Weeks of deal making just paid off for the sponsors of the American Clean Energy and Security Act (ACES). The climate bill squeaked through the U.S. House this evening, 219 votes to 212.
The list of 44 Democrats who sided with the opposition, despite pressure from the sponsors and the White House, largely reflected the long-running regional concerns about how the bill would affect agriculture and states across the South and Midwest that rely heavily on coal power.
Eight Republicans, primarily from coastal states, joined the Democratic majority to put the vote count over the top.
"With today's historic vote, Congress has taken the first step toward unleashing a true clean energy revolution," Sierra Club Executive Director Carl Pope said. "This bill sets the stage for the dawn of the clean energy future. While imperfect, it sets forth a set of goals America must achieve – and exceed.
Here we go. The U.S. House is about to launch a three-hour debate and then a vote this afternoon on the American Clean Energy and Security (ACES) climate bill.
Under the rules that were just approved, only two amendments will be considered, one from each party:
The first is a 310-page manager’s amendment submitted early this morning by ACES author Henry Waxman (D-Calif.).
Close Win Predicted For Cap-and-Trade Bill (Washington Post)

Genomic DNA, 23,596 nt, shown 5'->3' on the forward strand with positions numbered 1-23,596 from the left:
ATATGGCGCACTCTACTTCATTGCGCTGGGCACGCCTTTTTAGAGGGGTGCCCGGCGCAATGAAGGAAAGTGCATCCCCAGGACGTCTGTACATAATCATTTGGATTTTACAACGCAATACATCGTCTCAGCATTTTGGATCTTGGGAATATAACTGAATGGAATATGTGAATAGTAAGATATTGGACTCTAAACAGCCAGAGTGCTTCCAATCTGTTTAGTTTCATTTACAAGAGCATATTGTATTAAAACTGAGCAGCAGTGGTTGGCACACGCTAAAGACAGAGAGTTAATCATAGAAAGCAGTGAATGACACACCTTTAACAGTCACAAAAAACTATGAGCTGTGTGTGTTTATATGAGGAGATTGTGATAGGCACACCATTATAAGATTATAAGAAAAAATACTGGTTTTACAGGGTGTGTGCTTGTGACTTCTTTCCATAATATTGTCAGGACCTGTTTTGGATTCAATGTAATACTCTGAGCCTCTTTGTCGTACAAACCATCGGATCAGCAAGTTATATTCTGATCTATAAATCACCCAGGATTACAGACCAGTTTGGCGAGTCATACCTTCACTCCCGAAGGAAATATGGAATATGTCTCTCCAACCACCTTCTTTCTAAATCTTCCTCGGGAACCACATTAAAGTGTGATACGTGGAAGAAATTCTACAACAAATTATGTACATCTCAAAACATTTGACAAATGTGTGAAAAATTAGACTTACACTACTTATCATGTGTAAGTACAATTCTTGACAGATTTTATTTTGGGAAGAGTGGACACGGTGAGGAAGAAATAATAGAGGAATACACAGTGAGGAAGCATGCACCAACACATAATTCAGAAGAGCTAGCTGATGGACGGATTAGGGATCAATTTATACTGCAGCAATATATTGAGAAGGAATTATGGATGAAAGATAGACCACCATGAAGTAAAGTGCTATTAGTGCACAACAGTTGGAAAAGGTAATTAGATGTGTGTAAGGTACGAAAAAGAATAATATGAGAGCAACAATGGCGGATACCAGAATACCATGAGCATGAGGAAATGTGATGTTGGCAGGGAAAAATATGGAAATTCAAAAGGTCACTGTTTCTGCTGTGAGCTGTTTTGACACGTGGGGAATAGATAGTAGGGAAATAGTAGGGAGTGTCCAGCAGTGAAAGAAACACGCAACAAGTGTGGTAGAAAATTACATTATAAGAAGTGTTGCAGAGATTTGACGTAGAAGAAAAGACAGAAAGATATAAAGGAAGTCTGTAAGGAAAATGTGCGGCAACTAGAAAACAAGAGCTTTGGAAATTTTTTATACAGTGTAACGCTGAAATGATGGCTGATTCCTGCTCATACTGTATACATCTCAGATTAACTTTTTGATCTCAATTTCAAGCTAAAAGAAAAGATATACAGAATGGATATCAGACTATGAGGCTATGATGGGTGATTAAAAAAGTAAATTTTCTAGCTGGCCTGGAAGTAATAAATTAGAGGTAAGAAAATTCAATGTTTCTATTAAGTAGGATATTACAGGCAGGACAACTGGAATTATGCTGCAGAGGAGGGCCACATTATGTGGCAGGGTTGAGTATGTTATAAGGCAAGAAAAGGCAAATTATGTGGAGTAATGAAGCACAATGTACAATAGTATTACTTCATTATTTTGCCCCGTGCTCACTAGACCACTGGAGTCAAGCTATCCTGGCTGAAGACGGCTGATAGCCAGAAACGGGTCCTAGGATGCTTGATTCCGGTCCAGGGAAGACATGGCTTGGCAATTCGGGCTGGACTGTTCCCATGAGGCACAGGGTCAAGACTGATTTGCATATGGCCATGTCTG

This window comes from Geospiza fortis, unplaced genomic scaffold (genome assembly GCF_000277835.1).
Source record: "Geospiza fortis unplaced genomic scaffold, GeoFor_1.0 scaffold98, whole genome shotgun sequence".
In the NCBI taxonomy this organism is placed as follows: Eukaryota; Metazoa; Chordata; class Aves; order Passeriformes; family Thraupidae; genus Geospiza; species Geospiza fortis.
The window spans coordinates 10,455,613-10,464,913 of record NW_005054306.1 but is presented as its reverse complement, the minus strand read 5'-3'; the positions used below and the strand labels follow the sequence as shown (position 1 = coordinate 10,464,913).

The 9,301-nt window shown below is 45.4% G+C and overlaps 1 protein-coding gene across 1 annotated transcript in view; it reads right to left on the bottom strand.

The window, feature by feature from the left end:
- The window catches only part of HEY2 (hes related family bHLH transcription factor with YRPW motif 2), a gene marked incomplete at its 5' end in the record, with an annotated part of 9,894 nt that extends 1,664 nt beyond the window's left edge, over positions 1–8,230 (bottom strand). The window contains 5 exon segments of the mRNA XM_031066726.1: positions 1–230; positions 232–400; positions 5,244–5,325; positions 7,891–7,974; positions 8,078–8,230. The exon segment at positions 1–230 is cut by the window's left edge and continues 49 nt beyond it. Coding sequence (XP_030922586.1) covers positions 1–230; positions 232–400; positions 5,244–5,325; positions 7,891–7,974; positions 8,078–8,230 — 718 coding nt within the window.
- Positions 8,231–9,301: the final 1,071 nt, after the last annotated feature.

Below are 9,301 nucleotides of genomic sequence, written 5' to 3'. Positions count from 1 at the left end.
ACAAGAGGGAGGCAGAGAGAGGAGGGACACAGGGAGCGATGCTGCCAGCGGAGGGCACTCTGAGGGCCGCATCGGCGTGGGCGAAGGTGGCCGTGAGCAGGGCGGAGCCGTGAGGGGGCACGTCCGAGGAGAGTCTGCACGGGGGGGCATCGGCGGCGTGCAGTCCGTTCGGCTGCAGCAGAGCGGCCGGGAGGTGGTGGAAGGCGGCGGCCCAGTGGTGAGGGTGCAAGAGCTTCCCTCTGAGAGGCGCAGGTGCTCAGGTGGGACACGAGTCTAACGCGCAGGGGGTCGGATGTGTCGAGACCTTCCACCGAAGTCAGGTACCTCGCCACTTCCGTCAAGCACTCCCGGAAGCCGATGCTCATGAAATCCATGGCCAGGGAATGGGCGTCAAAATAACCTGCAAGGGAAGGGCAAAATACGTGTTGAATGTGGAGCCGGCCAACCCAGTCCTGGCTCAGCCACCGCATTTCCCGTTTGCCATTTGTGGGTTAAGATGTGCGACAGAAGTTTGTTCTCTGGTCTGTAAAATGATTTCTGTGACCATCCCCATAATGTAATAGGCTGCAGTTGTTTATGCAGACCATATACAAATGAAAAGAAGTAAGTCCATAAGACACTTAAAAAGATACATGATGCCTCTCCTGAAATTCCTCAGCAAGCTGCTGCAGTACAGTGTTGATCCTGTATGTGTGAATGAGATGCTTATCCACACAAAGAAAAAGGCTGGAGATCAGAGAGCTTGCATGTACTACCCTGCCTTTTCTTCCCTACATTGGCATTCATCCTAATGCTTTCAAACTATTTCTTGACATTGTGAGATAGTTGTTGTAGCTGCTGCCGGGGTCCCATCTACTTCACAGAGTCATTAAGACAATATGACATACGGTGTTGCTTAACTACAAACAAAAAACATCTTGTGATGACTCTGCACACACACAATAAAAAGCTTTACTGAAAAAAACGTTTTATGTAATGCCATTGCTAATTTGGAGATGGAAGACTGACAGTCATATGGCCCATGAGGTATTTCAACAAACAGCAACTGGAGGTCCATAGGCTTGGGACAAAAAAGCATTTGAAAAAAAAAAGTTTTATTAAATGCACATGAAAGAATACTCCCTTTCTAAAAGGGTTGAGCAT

The House could vote today on a measure to cap U.S. greenhouse gas emissions, with Democratic leaders predicting a tight victory for a behemoth bill that has grown more complex with each compromise.
A Rough Supreme Court Term for Environmentalists (New York Times)
Environmental interests were trounced in the Supreme Court term that ends Monday. In five major cases, the justices overturned decisions that favored environmentalists.
Anatomy of a TVA Coal Ash Spill (Knoxville News)
A report on the December spill cites a combination of factors, including a previously undetected layer of unstable ash sludge, called a slime, construction of retaining walls atop ash, the saturation of the ash and pressure that created “a perfect storm.”
Power plants in the U.S. Northeast slashed carbon dioxide emissions by about 10 percent during the first quarter of 2009, largely due to switch to clean, cheaper natural gas rather than coal, according to report from Environment Northeast.
Senate Hears Science, Emotion of Mountaintop Mining (Charleston Gazette)
Mountaintop removal coal mining is causing "immense and irreversible" damage to Appalachia’s hills, streams and forests, members of a U.S. Senate subcommittee heard in the first Congressional hearing on mountaintop mining in decades.
Federal regulators say an Idaho mine that Monsanto Co. depends on to make its Roundup weed killer has violated federal and state water quality laws almost since it opened, sending selenium and other heavy metals into the region's waterways.